New TDOT chief takes second look at projects

by Duncan Mansfield, The Associated Press

February 17, 2003

KNOXVILLE -- Fifteen of the most contentious highway construction
projects in the state, including beltways around Knoxville and Nashville, are
getting a second look by the new Tennessee Department of Transportation

Moving quickly to fulfill Gov. Phil Bredesen's campaign pledge to
restore public confidence in TDOT, Jerry Nicely has put about $2 billion in
major roadwork from the Tri-Cities to Memphis on hold during the review.

He asked transportation researchers at the University of Tennessee to
spend the next four months assessing how project decisions were made, what
was considered and who was consulted.``If we need more time we will take it, but we can't study them to death forever,'' Nicely said.

While almost anyone with a little clout can propose a road -- the governor, a legislator, a community, even TDOT -- final approval rests with the TDOT commissioner, following a series of feasibility, engineering and environmental studies, and at least one or two public hearings.

On the biggest projects, inception to bid letting can take seven years,
TDOT spokeswoman Luanne Grandinetti said. Then construction starts.

Only weeks after taking office, the genial Nicely found himself on a snowy night in Knoxville listening to a succession of organized opponents and occasional supporters of three roads projects proposed for East Tennessee.

One group already has a federal court injunction against the 4.5-mile extension of Pellissippi Parkway in Blount County over environmental concerns. Another plans a lawsuit against a 38-mile ``Orange Route'' beltway around Knoxville, named for the dominant school color for the University of Tennessee. And, the third group opposes an extension of James White Parkway through the center of the city.

Nicely made no guarantees about what will happen to the projects. ``All I can do is promise ... a just evaluation without any preconceptions,'' he said.That was enough, for now. An audience that complained of being ignored by TDOT in the past applauded the new commissioner.

``I am happy and pleased with the governor and how the new commissioner is handling this. They are at least listening to my constituents,'' said state
Rep. H.E. Bittle, R-Knoxville.

Bittle lives in Hardin Valley, a pastoral though increasingly suburban section of north Knox County that's in the path of the proposed $273 million interstate-eligible Route 475 beltway around Knoxville, linking I-40 on the west with I-75 on the north.

Bittle said former Gov. Don Sundquist promised to spare Hardin Valley,
so he was surprised in July when former TDOT Commissioner Bruce Saltsman
announced the path of the Orange Route over two other options.With the Bredesen administration, Bittle is at least hopeful. ``I feel they are going to be honest and sincere and look at it right,'' he said.

Among the other projects under review: expanding U.S. Highway 127 near Crossville; a new route to connect U.S. 19 to Tri-Cities Regional Airport; and the Walnut Grove Road relocation project through open public land near Memphis known as Shelby Farms.

The Interstate 840 routes around Nashville, the partially built 78-mile South route and a proposed 108-mile North route, are also at the top of the list. A citizens group recently filed a fourth lawsuit -- against the U.S. Army Corps of Engineers -- over the environmental impact of 840 South in Williamson County.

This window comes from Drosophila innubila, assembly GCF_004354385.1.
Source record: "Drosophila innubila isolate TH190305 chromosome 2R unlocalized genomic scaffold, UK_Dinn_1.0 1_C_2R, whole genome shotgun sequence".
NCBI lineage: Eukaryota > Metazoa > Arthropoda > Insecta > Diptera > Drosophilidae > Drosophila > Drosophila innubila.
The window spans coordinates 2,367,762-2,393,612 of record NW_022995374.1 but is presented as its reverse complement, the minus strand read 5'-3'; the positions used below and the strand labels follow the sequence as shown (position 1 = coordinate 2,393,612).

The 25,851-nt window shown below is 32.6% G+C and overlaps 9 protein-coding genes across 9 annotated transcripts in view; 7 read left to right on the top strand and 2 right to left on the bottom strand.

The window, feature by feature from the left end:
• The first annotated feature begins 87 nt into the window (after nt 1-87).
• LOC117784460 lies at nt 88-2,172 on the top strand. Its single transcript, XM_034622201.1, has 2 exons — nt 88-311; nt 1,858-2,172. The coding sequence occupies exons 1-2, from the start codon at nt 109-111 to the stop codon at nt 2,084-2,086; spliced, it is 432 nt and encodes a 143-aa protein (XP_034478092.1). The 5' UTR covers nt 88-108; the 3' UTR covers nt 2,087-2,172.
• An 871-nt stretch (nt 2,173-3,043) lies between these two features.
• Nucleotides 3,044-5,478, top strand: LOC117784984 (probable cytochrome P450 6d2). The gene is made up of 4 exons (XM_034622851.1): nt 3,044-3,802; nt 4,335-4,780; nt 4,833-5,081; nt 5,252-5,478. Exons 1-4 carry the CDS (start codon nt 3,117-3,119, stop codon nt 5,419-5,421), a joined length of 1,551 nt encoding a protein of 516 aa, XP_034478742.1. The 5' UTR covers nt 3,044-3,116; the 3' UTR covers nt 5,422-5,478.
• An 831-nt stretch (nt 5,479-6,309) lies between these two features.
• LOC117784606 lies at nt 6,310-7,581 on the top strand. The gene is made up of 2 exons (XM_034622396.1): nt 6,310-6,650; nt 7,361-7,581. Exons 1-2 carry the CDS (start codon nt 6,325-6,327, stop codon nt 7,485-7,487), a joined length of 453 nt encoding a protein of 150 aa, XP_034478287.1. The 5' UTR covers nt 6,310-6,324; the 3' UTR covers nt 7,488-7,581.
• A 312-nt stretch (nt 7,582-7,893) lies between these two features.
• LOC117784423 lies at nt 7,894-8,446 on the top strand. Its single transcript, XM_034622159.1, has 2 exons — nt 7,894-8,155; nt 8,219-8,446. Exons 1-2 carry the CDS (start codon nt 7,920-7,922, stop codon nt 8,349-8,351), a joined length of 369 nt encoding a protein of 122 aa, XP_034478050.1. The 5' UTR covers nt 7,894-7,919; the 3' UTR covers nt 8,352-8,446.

``Each project is different and the issues that have become a matter of public debate are different,'' said Stephen Richards, director of UT's Transportation Center, which specializes in studies related to roads, highway safety, transportation policy, regulation and mass transit.

In each case, analysts will try to determine whether all interests were weighed and all voices heard, Richards said.

``It won't be our purpose to say the Orange Route was a totally inappropriate decision, for example,'' Richards said. ``We will simply be looking at it from the standpoint of whether all steps were followed, was the appropriate input received from the public and was that information properly evaluated.

''Those are key issues for Nicely, who said TDOT must do better in soliciting public comment and addressing environmental concerns.Supporters and critics of the Knoxville Beltway who spoke with Nicely found little common ground, either in opinion or fact.

``We believe that a Knoxville Beltway is needed and that after a
six-year selection process the final route decision was based on facts and the
facts have not changed,'' said John Richards, spokesman for Citizens Urging a
Responsible Beltway Selection, or CURBS.

Richard's group contends studies show that without the beltway, which
was first proposed in the 1970s, highway gridlock through the city is inevitable
in 10 years.

But Citizens Against Beltway Orange Location, or CABOL, doesn't believe the
traffic estimates in TDOT's draft environmental assessment, saying the numbers were driven by business interests.

A dozen chambers of commerce and local governments endorsed the beltway
for its commercial value, while Knoxville Mayor Victor Ashe criticized its
potential to promote sprawl.

The selected route would create a 120-foot-wide ribbon of asphalt and
grass, with four lanes and a 48-foot median. It would include 10 interchanges
along a 1,239-acre right of way for a projected 88,000 cars a day by 2025.

Eighty homes would be taken, with nearly 300 more affected by the noise
once the project is complete. Nine acres of wetlands and 1,100 feet of
streams also would be affected, and 91 acres of farmland lost.

``Clearly the need to build the beltway,'' CABOL president Mark Richey said,
``is to build the beltway.''


Copyright 2002 Associated Press.